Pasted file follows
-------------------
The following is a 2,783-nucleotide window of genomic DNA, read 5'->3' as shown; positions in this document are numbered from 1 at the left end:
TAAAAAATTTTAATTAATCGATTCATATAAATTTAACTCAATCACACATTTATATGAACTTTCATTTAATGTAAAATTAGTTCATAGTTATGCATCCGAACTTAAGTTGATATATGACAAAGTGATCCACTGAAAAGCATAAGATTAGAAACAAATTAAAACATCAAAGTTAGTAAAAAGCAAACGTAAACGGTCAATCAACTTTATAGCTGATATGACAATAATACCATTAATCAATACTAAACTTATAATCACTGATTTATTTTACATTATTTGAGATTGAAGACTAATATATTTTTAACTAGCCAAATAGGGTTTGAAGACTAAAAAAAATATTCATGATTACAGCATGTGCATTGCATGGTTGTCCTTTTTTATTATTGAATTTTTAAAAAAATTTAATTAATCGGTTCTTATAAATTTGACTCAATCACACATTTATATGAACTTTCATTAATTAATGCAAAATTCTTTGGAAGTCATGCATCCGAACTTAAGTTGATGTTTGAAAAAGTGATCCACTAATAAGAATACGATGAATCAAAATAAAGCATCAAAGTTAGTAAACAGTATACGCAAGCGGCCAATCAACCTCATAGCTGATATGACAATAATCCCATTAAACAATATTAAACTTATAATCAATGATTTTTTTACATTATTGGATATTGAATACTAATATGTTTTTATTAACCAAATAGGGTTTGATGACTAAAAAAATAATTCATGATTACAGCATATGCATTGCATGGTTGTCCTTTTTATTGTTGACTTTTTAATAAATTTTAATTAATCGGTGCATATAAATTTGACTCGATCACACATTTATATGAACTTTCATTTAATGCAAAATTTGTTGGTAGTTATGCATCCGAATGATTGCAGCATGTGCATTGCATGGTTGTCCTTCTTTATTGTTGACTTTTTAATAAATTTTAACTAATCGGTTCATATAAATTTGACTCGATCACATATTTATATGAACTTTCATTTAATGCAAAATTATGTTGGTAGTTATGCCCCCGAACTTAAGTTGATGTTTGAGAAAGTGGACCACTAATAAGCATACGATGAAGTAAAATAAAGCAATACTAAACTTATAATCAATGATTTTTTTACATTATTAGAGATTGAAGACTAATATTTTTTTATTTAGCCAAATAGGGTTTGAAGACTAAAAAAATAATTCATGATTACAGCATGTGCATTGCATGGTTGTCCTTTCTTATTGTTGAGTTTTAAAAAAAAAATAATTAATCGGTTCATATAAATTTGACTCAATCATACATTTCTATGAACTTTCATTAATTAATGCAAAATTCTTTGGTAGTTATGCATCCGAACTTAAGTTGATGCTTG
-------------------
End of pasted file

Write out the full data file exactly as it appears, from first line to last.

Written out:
The following is a 2,783-nucleotide window of genomic DNA, read 5'->3' as shown; positions in this document are numbered from 1 at the left end:
TAAAAAATTTTAATTAATCGATTCATATAAATTTAACTCAATCACACATTTATATGAACTTTCATTTAATGTAAAATTAGTTCATAGTTATGCATCCGAACTTAAGTTGATATATGACAAAGTGATCCACTGAAAAGCATAAGATTAGAAACAAATTAAAACATCAAAGTTAGTAAAAAGCAAACGTAAACGGTCAATCAACTTTATAGCTGATATGACAATAATACCATTAATCAATACTAAACTTATAATCACTGATTTATTTTACATTATTTGAGATTGAAGACTAATATATTTTTAACTAGCCAAATAGGGTTTGAAGACTAAAAAAAATATTCATGATTACAGCATGTGCATTGCATGGTTGTCCTTTTTTATTATTGAATTTTTAAAAAAATTTAATTAATCGGTTCTTATAAATTTGACTCAATCACACATTTATATGAACTTTCATTAATTAATGCAAAATTCTTTGGAAGTCATGCATCCGAACTTAAGTTGATGTTTGAAAAAGTGATCCACTAATAAGAATACGATGAATCAAAATAAAGCATCAAAGTTAGTAAACAGTATACGCAAGCGGCCAATCAACCTCATAGCTGATATGACAATAATCCCATTAAACAATATTAAACTTATAATCAATGATTTTTTTACATTATTGGATATTGAATACTAATATGTTTTTATTAACCAAATAGGGTTTGATGACTAAAAAAATAATTCATGATTACAGCATATGCATTGCATGGTTGTCCTTTTTATTGTTGACTTTTTAATAAATTTTAATTAATCGGTGCATATAAATTTGACTCGATCACACATTTATATGAACTTTCATTTAATGCAAAATTTGTTGGTAGTTATGCATCCGAATGATTGCAGCATGTGCATTGCATGGTTGTCCTTCTTTATTGTTGACTTTTTAATAAATTTTAACTAATCGGTTCATATAAATTTGACTCGATCACATATTTATATGAACTTTCATTTAATGCAAAATTATGTTGGTAGTTATGCCCCCGAACTTAAGTTGATGTTTGAGAAAGTGGACCACTAATAAGCATACGATGAAGTAAAATAAAGCAATACTAAACTTATAATCAATGATTTTTTTACATTATTAGAGATTGAAGACTAATATTTTTTTATTTAGCCAAATAGGGTTTGAAGACTAAAAAAATAATTCATGATTACAGCATGTGCATTGCATGGTTGTCCTTTCTTATTGTTGAGTTTTAAAAAAAAAATAATTAATCGGTTCATATAAATTTGACTCAATCATACATTTCTATGAACTTTCATTAATTAATGCAAAATTCTTTGGTAGTTATGCATCCGAACTTAAGTTGATGCTTG